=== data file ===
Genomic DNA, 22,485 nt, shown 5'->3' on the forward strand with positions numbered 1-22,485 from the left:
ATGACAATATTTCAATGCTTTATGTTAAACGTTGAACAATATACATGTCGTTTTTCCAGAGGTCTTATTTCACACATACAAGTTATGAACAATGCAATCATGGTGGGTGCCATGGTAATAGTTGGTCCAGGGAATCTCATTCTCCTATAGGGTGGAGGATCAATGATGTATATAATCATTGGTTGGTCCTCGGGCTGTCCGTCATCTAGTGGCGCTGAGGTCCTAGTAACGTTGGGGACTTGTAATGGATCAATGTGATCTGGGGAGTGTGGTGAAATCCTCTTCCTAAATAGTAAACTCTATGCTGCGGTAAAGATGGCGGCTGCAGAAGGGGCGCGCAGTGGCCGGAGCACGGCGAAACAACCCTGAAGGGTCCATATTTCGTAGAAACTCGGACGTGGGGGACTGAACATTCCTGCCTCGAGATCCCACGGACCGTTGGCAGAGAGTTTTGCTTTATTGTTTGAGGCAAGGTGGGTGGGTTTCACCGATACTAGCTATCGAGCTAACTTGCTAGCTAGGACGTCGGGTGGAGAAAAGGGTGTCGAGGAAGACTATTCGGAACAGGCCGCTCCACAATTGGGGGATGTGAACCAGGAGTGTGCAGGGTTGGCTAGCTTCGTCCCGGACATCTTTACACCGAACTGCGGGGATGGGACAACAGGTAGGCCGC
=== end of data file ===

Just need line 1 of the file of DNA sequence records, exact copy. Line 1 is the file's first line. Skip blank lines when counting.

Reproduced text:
Genomic DNA, 22,485 nt, shown 5'->3' on the forward strand with positions numbered 1-22,485 from the left: